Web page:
What sells, what doesn’t, and what pays
Books, Video and CDs are among the top sellers on the internet mainly because they are small items which can be mailed for less than the purchase cost. These items are also ‘information rich.’ Browsers want to know all the gory details before making a purchase. With a book for example, there is a huge amount of detailed information to give browsers about the book, the author, how to, other books by the same author, reviews, the list goes on and on. Browsers eat this up.
Be careful though, just because something sells, and you earn a commission, doesn’t mean you will make enough money for it to be worthwhile. Most online retailers for these products offer commissions below 10%, with quarterly payouts. With an average price of around $20.00, your cut will be $1.60 at 8% commission. To make $1000.00, you’ll have to sell over 600 products per month. If 1% of your visitors purchase, you will have to generate 60,000 unique visitors per month. Most browsers look at 2.5 pages at a site, so you will need 150,000 page views per month to generate $1000! So much for books, video and CDs! Unless you are Yahoo, HotBot or Altavista, they are a complete waste of time.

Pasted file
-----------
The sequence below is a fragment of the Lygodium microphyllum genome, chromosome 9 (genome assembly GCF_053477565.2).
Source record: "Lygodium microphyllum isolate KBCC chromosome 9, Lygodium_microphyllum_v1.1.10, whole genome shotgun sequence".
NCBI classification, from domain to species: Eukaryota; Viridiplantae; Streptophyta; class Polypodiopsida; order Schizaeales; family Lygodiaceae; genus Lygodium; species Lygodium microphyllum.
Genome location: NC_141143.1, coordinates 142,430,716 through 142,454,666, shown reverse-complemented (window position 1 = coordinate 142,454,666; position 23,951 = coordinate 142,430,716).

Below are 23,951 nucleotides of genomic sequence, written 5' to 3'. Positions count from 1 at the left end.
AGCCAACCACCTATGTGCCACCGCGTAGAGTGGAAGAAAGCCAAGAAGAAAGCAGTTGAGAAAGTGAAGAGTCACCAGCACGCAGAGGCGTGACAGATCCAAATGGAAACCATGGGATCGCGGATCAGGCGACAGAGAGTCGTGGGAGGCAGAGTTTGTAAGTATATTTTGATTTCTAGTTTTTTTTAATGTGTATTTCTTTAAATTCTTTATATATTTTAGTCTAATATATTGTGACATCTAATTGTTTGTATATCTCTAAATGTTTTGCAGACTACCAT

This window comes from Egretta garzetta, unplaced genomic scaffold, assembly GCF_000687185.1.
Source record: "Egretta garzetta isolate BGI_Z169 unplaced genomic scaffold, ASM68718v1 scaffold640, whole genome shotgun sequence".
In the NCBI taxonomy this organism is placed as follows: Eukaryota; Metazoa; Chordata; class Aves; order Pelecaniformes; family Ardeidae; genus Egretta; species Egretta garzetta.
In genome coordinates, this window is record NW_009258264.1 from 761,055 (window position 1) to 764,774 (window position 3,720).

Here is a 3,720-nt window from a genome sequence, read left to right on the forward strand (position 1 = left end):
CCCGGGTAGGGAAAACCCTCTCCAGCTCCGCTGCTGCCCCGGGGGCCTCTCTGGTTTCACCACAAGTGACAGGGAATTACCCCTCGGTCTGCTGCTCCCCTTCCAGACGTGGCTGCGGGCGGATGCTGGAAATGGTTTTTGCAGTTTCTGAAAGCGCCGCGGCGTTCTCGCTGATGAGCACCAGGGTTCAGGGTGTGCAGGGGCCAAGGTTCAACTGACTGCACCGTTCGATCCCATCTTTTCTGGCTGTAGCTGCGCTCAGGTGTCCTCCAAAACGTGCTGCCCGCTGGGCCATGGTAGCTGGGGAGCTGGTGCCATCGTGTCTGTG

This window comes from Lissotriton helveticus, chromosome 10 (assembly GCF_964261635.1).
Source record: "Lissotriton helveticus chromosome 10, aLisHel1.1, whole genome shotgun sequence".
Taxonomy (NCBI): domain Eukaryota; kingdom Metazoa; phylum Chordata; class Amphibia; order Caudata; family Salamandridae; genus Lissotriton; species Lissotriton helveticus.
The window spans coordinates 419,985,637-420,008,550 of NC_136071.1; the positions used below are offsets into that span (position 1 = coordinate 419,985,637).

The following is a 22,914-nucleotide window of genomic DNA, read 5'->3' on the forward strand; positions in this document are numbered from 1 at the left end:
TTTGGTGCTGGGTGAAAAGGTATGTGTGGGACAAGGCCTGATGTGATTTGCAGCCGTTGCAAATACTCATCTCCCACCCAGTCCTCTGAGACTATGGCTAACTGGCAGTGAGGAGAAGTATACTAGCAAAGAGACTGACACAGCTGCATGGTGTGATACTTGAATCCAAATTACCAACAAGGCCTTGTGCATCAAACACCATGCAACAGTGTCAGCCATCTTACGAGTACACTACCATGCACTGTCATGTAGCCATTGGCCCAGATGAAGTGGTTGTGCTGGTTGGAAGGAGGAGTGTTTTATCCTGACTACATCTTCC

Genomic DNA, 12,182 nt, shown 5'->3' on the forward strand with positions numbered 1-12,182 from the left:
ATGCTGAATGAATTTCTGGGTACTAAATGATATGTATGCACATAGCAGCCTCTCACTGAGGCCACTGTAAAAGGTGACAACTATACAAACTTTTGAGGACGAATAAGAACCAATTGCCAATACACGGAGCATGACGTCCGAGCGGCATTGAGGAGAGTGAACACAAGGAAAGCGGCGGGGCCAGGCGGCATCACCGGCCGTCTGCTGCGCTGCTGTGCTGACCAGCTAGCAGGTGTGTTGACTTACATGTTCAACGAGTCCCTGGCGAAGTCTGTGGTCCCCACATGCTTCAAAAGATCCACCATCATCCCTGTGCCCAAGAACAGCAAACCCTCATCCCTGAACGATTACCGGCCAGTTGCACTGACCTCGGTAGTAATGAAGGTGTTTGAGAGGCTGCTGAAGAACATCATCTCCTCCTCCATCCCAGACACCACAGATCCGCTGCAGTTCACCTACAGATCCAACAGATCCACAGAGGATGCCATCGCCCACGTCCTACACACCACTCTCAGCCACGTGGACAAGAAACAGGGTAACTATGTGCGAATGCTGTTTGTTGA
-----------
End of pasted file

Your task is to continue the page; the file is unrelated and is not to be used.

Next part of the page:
What does work
are a winner. The field is crowded, but still money can be made. See our article on Personals and Site Design. Personals have the added benefit of a revenue stream. When a browser becomes a ‘member,’ their credit card is billed every month automatically. A single customer will probably stay a member for 6 months or more.
is also a winner. The product is excellent, and in demand by webmasters. See our write up on
Services that can be delivered electronically work, especially if they are internet-related. Services to writers such as copy editing and freelance writing work online because writers are computer and internet literate.